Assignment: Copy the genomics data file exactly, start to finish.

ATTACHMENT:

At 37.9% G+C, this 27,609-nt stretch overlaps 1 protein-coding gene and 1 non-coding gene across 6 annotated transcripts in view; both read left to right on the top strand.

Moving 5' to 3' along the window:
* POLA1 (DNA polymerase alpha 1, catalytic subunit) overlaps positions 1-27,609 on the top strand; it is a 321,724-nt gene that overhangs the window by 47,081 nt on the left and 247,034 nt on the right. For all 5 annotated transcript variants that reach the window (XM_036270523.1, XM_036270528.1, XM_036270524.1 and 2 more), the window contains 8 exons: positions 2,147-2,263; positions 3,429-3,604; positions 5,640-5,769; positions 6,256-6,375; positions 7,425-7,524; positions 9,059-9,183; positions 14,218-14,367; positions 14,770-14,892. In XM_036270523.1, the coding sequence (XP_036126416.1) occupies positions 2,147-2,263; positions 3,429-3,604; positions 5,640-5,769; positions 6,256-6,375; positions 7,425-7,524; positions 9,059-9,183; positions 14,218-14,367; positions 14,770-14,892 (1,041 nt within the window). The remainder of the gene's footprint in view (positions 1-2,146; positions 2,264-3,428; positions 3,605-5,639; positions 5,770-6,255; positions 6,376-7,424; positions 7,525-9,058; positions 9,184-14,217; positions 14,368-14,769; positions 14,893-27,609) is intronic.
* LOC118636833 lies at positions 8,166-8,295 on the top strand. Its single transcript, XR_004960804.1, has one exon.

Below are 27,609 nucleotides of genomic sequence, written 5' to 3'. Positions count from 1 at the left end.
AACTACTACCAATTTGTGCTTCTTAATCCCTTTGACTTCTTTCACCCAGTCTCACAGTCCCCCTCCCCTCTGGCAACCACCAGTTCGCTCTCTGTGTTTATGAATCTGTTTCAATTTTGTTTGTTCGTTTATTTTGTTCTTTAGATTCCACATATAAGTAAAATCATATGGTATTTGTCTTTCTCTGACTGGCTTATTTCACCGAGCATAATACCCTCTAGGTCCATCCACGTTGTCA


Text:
At 37.9% G+C, this 27,609-nt stretch overlaps 1 protein-coding gene and 1 non-coding gene across 6 annotated transcripts in view; both read left to right on the top strand.

Moving 5' to 3' along the window:
* POLA1 (DNA polymerase alpha 1, catalytic subunit) overlaps positions 1-27,609 on the top strand; it is a 321,724-nt gene that overhangs the window by 47,081 nt on the left and 247,034 nt on the right. For all 5 annotated transcript variants that reach the window (XM_036270523.1, XM_036270528.1, XM_036270524.1 and 2 more), the window contains 8 exons: positions 2,147-2,263; positions 3,429-3,604; positions 5,640-5,769; positions 6,256-6,375; positions 7,425-7,524; positions 9,059-9,183; positions 14,218-14,367; positions 14,770-14,892. In XM_036270523.1, the coding sequence (XP_036126416.1) occupies positions 2,147-2,263; positions 3,429-3,604; positions 5,640-5,769; positions 6,256-6,375; positions 7,425-7,524; positions 9,059-9,183; positions 14,218-14,367; positions 14,770-14,892 (1,041 nt within the window). The remainder of the gene's footprint in view (positions 1-2,146; positions 2,264-3,428; positions 3,605-5,639; positions 5,770-6,255; positions 6,376-7,424; positions 7,525-9,058; positions 9,184-14,217; positions 14,368-14,769; positions 14,893-27,609) is intronic.
* LOC118636833 lies at positions 8,166-8,295 on the top strand. Its single transcript, XR_004960804.1, has one exon.

Below are 27,609 nucleotides of genomic sequence, written 5' to 3'. Positions count from 1 at the left end.
AACTACTACCAATTTGTGCTTCTTAATCCCTTTGACTTCTTTCACCCAGTCTCACAGTCCCCCTCCCCTCTGGCAACCACCAGTTCGCTCTCTGTGTTTATGAATCTGTTTCAATTTTGTTTGTTCGTTTATTTTGTTCTTTAGATTCCACATATAAGTAAAATCATATGGTATTTGTCTTTCTCTGACTGGCTTATTTCACCGAGCATAATACCCTCTAGGTCCATCCACGTTGTCA